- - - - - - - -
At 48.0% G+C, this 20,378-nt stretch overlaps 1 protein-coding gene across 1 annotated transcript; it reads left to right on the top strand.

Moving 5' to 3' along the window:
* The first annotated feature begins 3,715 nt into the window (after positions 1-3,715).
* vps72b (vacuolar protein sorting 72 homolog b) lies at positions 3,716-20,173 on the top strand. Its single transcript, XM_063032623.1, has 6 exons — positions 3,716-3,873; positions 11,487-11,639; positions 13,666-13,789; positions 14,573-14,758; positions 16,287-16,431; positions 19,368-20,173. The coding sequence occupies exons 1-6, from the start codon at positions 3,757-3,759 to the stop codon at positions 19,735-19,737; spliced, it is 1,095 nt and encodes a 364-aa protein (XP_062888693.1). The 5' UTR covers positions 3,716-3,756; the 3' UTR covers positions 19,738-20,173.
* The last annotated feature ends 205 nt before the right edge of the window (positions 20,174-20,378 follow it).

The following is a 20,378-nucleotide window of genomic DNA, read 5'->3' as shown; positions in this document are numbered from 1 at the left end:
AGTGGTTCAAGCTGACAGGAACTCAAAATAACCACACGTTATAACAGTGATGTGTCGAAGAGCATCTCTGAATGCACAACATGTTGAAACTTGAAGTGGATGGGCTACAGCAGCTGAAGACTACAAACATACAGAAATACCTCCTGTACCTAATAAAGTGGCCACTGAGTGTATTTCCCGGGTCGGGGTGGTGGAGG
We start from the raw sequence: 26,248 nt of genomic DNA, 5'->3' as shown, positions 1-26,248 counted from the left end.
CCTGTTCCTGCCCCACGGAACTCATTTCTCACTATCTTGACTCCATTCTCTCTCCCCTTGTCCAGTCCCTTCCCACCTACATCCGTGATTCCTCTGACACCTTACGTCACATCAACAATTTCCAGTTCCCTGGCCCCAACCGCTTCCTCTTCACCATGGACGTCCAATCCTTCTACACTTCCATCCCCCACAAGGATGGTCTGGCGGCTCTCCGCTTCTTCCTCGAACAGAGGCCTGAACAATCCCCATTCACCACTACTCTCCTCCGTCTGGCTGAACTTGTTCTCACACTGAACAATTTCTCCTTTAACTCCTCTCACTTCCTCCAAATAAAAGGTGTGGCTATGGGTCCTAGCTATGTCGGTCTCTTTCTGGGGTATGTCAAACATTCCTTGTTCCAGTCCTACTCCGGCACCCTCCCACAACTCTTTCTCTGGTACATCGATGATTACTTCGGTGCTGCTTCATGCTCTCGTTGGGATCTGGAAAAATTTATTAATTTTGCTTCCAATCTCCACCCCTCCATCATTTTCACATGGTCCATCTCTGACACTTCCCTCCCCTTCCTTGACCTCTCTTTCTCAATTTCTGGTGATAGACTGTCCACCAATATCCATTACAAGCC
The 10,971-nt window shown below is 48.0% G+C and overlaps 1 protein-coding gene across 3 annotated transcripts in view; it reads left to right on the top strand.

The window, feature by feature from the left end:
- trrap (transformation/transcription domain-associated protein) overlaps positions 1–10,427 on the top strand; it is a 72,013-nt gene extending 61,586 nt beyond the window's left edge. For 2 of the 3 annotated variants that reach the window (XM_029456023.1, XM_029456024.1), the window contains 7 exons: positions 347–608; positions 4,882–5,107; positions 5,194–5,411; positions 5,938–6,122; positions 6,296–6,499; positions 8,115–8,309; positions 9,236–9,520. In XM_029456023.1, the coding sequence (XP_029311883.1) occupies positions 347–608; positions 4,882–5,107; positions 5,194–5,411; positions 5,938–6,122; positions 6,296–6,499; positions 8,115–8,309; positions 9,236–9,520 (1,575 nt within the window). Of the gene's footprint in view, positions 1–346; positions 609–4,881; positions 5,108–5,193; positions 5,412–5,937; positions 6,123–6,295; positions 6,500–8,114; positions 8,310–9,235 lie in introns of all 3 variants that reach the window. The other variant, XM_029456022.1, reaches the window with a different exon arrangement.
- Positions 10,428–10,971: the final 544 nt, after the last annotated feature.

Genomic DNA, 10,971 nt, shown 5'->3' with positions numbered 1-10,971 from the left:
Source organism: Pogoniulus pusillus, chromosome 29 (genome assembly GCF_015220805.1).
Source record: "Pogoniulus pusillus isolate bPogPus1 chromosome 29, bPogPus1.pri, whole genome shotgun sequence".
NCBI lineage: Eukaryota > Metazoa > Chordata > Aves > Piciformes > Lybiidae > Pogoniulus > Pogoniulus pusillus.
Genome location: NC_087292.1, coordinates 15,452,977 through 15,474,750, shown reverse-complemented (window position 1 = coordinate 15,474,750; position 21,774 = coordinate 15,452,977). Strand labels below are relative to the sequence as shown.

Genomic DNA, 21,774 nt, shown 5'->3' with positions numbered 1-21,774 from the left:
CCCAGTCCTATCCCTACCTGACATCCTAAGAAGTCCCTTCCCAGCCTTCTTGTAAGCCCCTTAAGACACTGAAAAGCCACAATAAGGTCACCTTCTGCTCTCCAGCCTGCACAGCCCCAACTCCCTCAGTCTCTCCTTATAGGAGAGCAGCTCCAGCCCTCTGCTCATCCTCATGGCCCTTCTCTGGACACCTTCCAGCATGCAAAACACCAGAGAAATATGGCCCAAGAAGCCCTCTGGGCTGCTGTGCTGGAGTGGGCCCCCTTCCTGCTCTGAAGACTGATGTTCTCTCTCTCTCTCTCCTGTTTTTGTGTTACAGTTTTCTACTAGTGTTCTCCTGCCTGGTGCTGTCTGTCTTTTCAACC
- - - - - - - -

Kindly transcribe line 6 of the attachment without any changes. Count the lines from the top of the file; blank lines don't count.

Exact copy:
The following is a 20,378-nucleotide window of genomic DNA, read 5'->3' as shown; positions in this document are numbered from 1 at the left end: